On 15 August 1905 the “Programme of the Competition for the Architectural Plan of the Peace Palace for the use of the Permanent Court of Arbitration with a Library” was sent out all over the world. The competition was open to all. On the closing day, 15 April 1906, no less than 216 plans had been submitted, covering a total of more than 3.000 drawings.
The fourth-prize winning design by the famous (Oberbaurat) Otto Wagner of Vienna was – as the jury argued – a daring imitation of the classical styles, illustrating the architect’s seeking for ‘novel methods of artistic treatment’. Though the plan had some obvious defects, the architect had ‘fairly well’ met the chief requirements of the programme. One had to allow for the flat roofs of course and as to marble slabs on the walls, these evidently did not suit the Dutch sea climate, but in most respects this was certainly one of the best designs available! (Eyffinger, A.C.G.M., The Peace Palace: Residence for Justice, Domicile of Learning, The Hague, Carnegie Foundation, 1988, pag. 63-75)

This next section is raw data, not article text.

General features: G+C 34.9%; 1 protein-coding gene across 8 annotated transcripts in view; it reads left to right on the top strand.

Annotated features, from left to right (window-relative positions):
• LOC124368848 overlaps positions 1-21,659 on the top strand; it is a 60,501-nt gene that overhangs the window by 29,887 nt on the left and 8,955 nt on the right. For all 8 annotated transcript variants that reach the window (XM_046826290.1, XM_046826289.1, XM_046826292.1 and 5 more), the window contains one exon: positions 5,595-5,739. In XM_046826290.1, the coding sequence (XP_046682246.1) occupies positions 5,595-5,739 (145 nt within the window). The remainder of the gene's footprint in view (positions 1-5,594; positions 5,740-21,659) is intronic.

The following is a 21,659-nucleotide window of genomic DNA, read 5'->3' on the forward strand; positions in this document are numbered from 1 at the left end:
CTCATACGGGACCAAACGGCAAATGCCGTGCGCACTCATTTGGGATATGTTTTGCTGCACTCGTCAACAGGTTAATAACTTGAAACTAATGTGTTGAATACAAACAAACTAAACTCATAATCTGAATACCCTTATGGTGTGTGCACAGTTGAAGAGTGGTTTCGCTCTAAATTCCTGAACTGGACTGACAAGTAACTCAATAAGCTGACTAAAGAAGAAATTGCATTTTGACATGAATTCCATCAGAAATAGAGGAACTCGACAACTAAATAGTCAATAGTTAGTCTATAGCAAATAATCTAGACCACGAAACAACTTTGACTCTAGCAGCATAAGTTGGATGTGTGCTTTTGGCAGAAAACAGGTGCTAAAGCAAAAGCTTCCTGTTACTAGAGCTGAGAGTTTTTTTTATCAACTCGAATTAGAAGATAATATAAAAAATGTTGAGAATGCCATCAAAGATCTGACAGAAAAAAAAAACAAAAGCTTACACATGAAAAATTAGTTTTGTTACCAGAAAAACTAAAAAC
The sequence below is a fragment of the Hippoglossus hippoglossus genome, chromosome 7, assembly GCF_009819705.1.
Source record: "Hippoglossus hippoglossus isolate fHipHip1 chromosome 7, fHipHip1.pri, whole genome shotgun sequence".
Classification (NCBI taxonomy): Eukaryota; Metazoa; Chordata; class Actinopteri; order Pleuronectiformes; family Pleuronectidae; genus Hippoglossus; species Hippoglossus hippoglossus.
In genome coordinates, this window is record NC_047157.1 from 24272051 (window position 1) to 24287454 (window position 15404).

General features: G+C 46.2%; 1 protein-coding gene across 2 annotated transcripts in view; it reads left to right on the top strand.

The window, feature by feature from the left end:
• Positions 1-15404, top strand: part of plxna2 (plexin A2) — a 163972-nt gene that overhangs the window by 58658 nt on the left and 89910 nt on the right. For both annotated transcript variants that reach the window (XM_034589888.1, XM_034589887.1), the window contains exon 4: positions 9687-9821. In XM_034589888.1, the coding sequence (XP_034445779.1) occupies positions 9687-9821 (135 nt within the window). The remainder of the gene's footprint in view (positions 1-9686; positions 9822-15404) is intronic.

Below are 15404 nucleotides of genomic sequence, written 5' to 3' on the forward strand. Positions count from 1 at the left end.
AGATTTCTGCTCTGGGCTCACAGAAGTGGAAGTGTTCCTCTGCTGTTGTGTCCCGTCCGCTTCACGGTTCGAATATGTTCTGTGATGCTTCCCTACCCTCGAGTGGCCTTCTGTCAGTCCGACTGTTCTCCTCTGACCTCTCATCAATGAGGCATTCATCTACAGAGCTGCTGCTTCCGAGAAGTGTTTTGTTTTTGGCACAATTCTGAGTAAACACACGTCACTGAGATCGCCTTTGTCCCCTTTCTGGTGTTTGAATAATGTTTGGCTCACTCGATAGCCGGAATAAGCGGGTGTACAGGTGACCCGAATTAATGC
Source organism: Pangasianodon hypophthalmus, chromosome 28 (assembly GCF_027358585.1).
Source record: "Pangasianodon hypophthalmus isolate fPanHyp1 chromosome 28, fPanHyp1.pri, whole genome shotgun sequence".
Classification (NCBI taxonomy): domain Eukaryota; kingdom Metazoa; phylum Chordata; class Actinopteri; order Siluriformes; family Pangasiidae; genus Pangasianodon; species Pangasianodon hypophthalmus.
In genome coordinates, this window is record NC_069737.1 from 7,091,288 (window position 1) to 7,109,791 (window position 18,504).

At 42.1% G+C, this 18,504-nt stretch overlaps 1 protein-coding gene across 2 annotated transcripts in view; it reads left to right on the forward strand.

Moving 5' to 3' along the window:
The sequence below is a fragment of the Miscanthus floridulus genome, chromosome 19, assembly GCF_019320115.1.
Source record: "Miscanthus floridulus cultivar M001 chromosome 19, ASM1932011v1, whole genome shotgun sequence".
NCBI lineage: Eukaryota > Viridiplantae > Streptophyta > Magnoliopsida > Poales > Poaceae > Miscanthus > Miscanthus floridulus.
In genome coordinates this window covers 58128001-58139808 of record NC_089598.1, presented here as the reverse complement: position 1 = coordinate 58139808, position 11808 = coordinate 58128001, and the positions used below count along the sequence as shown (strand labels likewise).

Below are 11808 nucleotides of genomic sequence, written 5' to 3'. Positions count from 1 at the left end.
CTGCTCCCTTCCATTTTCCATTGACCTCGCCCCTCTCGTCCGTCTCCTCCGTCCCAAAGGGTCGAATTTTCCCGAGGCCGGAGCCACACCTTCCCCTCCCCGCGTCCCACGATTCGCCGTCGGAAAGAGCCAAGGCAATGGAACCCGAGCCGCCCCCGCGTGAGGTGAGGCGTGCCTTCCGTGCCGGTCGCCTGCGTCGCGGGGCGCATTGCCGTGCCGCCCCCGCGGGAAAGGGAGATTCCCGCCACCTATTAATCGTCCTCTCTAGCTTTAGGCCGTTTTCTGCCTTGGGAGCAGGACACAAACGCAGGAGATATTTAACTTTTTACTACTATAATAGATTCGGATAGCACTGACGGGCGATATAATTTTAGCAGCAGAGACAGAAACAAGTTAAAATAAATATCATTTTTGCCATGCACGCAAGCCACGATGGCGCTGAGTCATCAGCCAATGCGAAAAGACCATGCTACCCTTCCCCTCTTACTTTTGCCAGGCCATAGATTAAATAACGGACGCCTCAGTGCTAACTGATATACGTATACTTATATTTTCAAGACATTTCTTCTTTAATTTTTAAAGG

(No. 17 L’Art de l’époque)
- Eyffinger, A.C.G.M., The Peace Palace: Residence for Justice, Domicile of Learning, The Hague, Carnegie Foundation, 1988.
- Eyffinger, A.C.G.M., The Trusteeship of an Ideal: The Carnegie Foundation, Vignettes of a Century, Amsterdam, Enschedé, 2004.
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